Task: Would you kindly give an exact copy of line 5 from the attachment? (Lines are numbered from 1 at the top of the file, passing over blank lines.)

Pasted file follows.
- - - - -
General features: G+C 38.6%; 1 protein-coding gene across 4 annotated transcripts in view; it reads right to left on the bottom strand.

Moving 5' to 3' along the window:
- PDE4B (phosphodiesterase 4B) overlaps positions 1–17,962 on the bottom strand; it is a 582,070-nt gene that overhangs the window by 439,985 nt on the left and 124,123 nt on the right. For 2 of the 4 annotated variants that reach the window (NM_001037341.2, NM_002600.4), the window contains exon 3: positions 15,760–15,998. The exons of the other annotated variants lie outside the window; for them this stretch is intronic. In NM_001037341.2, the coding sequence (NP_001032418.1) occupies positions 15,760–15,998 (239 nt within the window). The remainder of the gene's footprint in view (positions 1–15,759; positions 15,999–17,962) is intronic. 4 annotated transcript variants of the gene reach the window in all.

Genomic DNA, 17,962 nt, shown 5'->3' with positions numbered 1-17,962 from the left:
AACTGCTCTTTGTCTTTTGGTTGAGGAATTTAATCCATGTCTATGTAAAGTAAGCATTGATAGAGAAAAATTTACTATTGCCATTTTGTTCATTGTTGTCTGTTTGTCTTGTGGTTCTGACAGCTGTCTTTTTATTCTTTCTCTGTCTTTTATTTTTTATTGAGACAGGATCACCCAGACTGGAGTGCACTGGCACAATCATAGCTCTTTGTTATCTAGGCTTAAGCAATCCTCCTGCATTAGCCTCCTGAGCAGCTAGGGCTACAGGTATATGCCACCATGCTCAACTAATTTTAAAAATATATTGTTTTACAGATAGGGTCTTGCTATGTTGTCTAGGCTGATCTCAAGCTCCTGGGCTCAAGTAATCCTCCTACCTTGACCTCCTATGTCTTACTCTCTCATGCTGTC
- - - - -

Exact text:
AACTGCTCTTTGTCTTTTGGTTGAGGAATTTAATCCATGTCTATGTAAAGTAAGCATTGATAGAGAAAAATTTACTATTGCCATTTTGTTCATTGTTGTCTGTTTGTCTTGTGGTTCTGACAGCTGTCTTTTTATTCTTTCTCTGTCTTTTATTTTTTATTGAGACAGGATCACCCAGACTGGAGTGCACTGGCACAATCATAGCTCTTTGTTATCTAGGCTTAAGCAATCCTCCTGCATTAGCCTCCTGAGCAGCTAGGGCTACAGGTATATGCCACCATGCTCAACTAATTTTAAAAATATATTGTTTTACAGATAGGGTCTTGCTATGTTGTCTAGGCTGATCTCAAGCTCCTGGGCTCAAGTAATCCTCCTACCTTGACCTCCTATGTCTTACTCTCTCATGCTGTC